Energy profiles for different forms of the hydrogen bond


Energy profiles for different forms of the hydrogen bond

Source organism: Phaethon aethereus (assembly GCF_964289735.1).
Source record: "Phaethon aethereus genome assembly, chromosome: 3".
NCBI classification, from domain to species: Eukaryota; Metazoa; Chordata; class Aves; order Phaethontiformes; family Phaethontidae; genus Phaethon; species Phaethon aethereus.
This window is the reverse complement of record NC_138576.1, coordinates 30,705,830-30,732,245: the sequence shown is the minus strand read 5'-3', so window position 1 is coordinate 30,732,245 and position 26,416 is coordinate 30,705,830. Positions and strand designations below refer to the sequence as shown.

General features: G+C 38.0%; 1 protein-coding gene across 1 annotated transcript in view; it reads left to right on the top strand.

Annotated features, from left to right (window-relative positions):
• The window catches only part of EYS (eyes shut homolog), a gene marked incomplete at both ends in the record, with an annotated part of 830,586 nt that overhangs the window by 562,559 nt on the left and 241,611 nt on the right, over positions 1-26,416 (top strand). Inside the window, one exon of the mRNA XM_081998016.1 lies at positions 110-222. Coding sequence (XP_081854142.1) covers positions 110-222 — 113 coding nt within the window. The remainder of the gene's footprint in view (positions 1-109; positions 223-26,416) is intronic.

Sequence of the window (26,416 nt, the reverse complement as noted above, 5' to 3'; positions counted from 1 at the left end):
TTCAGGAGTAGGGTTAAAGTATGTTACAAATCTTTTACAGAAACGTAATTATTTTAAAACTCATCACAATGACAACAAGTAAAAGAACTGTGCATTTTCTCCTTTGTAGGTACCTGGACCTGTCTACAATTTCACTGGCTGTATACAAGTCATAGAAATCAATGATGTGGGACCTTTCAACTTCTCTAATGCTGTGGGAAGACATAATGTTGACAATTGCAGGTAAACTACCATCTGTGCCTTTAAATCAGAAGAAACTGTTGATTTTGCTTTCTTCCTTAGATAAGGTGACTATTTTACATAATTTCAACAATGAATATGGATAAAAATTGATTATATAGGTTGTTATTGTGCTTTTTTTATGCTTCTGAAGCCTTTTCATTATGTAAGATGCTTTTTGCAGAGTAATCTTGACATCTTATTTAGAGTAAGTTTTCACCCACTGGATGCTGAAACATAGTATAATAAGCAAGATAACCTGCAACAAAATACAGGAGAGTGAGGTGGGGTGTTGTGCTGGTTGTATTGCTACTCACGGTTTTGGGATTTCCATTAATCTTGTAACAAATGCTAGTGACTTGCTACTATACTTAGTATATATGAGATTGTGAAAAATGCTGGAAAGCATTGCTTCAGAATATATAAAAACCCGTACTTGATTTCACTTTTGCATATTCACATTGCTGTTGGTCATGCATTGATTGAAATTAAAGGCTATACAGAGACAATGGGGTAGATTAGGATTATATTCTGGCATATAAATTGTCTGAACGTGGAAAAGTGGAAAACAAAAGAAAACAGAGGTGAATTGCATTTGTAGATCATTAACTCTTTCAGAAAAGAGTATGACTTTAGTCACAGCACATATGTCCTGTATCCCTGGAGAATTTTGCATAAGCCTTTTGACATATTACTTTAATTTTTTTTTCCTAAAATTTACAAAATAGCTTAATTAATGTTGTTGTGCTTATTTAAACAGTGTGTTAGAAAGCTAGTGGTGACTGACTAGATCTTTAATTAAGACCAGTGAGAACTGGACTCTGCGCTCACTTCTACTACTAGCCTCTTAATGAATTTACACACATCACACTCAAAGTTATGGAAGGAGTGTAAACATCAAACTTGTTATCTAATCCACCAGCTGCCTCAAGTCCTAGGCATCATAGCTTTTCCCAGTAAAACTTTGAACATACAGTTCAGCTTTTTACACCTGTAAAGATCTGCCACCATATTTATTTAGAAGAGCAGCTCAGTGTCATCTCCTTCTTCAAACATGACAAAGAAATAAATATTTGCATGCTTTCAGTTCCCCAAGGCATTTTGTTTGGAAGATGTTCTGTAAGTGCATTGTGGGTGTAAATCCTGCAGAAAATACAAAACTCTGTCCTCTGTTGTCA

Hydrogen bonds form the most critical stabilizing interaction in nature, being important in the secondary and tertiary structure of proteins, the structure of DNA and membranes, and the controlling forces of hydration. Networks of hydrogen bonds show cooperativity, with stronger interactions than expected from pairwise additivity. The hydrogen atoms in hydrogen bonds can be associated with one of the electronegative atoms (see the left example given on the right), Equally associated with both electronegative atoms (see the central example given on the right) or centrally associated with both electronegative atoms (see the right example given on the right). The example uses oxygen atoms, and the three hydrogen-bonded forms depend on the distance between the electronegative oxygen atoms.